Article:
I held down the container while S ran to get his boots on. The cats were very interested in my prisoner, pawing at him through the plastic. The mouse, to his credit, realized pretty quickly that the cats couldn't get at him, and settled down to wait. Let me tell you--he was damn cute. Tiny and brown, he looked like the dormouse from Alice in Wonderland (although I'm pretty sure he was a field mouse). I really wanted to get him a Habitrail and keep him, but I don't think he would have cared for that too much. Instead we took him to the nearest park and set him free under a shrub. With a slightly confused look, he scampered off into the darkness. I hope he has a good life, free of cats and the falcons (or maybe hawks?) that live on top of a nearby high rise. And I really hope he doesn't come back to our house!

When we returned home, Wraith was desperately checking under the dresser for his new fun toy. He checked the floor by the stove too, but alas, there was nothing interesting there, either. We gave him and Shadow treats for being good hunters (secretly grateful that they weren't great hunters). And to top off the evening, I watched as a chubby raccoon cut across our yard and through the hedge. For an urban area, we definitely aren't lacking in wildlife.

28 August 2008

Seasonal Pleasures (Tomato Salad)

This is more guideline than recipe, but salad doesn't exactly require precise measurements. This is my favourite tomato salad and I have it frequently as a meal.

Aspasia's Tomato Salad

Per person:
--in-season tomatoes, heirloom if possible (I usually use one large one, 2 to 3 medium ones, or enough cherry tomatoes to fill the serving bowl)
--half a small ripe avocado, chopped
--thin slice sweet onion, chopped (about 1/8 cup)
--about 2 oz feta cheese (sheep's milk is best), crumbled
--1/2 to 3/4 tsp dried Greek oregano
--salt to taste
--extra virgin olive oil (my brand/family oil: http://www.spartanrollinghills.com)
--good bread for dipping

Cut tomatoes into chunks and place in a bowl. If using cherry tomatoes, cut in half (you want to release the juice). Add avocado and onion. Add salt and mix. Add crumbled feta. Crush oregano over all and drizzle with a healthy amount of oil. Serve salad with bread to soak up all the tasty oil and juice left after the salad is gone :)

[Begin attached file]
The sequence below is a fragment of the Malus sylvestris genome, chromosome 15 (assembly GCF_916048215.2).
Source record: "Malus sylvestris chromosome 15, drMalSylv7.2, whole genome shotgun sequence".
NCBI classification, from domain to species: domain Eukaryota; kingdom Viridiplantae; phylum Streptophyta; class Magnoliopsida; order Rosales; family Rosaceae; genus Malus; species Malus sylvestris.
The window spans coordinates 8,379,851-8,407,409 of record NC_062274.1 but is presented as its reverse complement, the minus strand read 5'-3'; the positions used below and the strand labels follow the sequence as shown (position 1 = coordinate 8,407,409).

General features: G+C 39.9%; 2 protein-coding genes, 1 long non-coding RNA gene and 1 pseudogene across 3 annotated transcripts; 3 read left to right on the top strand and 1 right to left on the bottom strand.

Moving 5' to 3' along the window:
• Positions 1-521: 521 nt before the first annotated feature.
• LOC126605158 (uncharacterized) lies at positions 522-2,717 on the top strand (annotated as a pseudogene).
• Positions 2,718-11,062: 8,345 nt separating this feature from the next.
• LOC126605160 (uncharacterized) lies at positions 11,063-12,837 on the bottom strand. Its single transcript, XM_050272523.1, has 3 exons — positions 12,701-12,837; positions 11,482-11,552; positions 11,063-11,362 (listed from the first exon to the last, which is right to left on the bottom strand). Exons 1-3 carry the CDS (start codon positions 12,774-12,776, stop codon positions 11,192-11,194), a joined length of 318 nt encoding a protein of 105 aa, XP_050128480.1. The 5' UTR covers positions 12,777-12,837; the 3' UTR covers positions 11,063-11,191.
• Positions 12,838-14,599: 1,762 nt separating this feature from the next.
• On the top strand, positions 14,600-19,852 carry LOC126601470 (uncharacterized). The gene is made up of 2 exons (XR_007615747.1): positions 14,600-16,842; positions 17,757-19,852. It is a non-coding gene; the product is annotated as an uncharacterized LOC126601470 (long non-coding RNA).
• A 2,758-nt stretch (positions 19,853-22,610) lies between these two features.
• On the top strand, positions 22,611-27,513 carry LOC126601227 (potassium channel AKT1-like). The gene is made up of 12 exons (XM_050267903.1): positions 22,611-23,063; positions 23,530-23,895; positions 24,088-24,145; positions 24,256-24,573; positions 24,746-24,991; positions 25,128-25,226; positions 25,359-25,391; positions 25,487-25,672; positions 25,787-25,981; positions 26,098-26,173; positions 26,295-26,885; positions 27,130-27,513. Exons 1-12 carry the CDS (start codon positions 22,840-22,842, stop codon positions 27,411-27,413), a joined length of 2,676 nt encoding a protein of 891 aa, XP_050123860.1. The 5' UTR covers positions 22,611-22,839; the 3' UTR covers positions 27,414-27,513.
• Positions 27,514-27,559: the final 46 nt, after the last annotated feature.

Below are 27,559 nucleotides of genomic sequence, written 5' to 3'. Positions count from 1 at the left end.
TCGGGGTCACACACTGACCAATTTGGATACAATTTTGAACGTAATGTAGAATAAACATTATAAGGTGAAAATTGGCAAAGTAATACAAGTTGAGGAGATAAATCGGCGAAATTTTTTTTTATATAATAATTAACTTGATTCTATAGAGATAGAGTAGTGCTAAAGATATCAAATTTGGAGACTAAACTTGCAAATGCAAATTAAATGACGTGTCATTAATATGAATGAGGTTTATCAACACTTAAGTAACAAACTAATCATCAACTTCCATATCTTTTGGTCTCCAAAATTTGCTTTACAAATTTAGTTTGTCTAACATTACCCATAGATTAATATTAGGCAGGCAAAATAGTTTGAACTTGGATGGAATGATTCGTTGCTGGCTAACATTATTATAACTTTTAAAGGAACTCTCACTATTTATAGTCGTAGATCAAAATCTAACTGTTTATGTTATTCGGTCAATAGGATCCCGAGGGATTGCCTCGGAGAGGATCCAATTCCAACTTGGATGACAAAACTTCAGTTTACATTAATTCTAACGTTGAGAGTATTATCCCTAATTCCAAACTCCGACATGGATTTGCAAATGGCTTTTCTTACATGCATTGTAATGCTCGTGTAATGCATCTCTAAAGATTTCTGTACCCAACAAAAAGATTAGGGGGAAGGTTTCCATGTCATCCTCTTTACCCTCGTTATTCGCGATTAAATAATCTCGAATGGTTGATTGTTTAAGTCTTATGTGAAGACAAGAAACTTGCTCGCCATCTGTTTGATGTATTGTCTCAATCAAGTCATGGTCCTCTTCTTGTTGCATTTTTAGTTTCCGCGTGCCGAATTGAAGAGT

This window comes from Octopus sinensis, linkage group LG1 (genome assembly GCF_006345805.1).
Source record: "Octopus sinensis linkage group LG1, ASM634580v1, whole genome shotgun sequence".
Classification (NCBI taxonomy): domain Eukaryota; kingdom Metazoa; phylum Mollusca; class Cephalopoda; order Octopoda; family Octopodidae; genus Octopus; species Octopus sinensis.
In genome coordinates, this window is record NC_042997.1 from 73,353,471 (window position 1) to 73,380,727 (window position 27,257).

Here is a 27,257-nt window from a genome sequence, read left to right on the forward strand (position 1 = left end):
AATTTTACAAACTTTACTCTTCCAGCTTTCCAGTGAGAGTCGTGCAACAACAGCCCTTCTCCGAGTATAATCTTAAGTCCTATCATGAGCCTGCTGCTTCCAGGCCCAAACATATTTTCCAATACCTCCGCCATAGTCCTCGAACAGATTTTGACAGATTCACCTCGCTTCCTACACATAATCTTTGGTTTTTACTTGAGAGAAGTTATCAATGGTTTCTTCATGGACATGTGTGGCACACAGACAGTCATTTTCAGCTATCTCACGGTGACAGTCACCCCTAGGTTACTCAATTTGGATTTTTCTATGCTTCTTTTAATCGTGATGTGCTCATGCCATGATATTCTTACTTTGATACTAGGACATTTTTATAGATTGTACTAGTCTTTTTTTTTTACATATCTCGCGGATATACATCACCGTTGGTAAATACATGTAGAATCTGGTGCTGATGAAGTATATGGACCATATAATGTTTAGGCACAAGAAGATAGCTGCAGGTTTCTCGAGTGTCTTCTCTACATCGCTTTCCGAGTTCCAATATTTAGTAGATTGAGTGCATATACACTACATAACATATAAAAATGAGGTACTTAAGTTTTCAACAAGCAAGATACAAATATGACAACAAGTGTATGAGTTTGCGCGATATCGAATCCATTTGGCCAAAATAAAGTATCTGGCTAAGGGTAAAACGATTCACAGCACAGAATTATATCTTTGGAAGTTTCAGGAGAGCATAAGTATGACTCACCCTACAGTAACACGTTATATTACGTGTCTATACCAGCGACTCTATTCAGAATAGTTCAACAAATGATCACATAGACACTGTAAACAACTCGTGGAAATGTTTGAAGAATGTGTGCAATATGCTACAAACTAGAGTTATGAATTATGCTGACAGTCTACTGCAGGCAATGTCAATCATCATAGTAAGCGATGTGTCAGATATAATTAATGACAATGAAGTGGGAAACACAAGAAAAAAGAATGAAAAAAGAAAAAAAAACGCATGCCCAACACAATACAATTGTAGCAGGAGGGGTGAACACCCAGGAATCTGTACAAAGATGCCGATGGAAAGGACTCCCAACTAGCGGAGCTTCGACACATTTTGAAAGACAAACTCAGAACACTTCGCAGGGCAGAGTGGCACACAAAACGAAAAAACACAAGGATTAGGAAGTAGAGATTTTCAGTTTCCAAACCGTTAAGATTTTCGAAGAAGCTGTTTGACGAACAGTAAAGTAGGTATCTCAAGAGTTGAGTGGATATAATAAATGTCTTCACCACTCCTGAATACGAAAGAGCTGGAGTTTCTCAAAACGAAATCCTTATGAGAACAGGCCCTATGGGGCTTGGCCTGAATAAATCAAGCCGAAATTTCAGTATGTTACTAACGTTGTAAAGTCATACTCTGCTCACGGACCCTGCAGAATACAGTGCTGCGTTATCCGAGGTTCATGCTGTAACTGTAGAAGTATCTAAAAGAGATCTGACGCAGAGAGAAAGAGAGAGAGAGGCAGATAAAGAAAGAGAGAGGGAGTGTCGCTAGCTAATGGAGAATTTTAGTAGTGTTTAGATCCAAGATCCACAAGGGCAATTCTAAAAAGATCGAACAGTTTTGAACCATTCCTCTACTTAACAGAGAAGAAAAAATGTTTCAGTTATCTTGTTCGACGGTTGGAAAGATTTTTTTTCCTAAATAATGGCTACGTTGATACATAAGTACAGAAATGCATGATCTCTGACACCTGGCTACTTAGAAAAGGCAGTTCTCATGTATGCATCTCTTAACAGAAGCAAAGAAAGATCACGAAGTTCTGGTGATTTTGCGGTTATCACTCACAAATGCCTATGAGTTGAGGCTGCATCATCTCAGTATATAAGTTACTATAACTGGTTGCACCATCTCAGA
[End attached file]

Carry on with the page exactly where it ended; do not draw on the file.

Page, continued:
Optional: You can also add Kalamata olives and/or sliced cucumber and bell peppers, if you wish.

27 August 2008

Down the Garden Path

I haven't been gardening as long as I've been decorating, so my style isn't entirely set yet. I do think a garden should complement the house it's attached to. I don't think a sparse Japanese garden would work with a Queen Anne house, nor would a formal garden suit a cottage.

There's little as far as gardens go that I don't like. My favourite styles are probably formal (traditional) and cottage. If I could manage a combination of the two, that would be fantastic. I love courtyards and classical statuary. I'm enamoured of allees and flowering trees at the moment. I also like herbal knot gardens and Japanese gardens, but I think they're too high-maintenance for me.

Some of my favourite plants: heirloom roses, morning glory, foxgloves, poppies, delphiniums, hydrangeas, hostas, pansies and violas, heirloom tomatoes, lavender, tulips, crocuses, lilacs...

(PS: The photo is of morning glories and pansies in a container on my deck.)

26 August 2008

Defining Design

I have been into decorating and design for just about as long as I can remember. Even as a child I would get into moods where I would have to tear my room apart and start over again. If I wasn't just a bit more into writing, I'm sure I would have ended up as a decorator/designer.

My style hasn't changed much over the years, although it's a little more narrowed down now. There are some things I love: Victorian (Queen Anne and Gothic Revival) architecture and design, French Country. There are some things I like a lot: anything pre-1950s (think Old Europe), some retro design, modern country, Chinese style, Thai style, Tuscan style, spooky style. There are some things I despise: mid-century modern, all white, most (but not all) contemporary design.

I love colour. Deep, rich, clear (not muddy) shades. I do not want my entire house to be monochromatic. I don't find neutrals soothing. I love original woodwork and want to hunt down those who paint over it. My ideal home is one that's cozy and comfortable and the right kind of cluttered. My dream house is a cross between the Gryffindor common room, the house from Practical Magic, and Jack Skellington's tower. I also always thought it would be cool to convert an old church.

For nearly a year I've had the joy of being in my own little Edwardian brick gem. I'm not quite sure when life got so hectic, but we're still not finished setting things up. There are long-term plans, as well as those involving the near future. Nothing drastic--well, maybe a little--but mostly just a matter of making the place our own. Looking forward to sharing both plans and end results, among other things...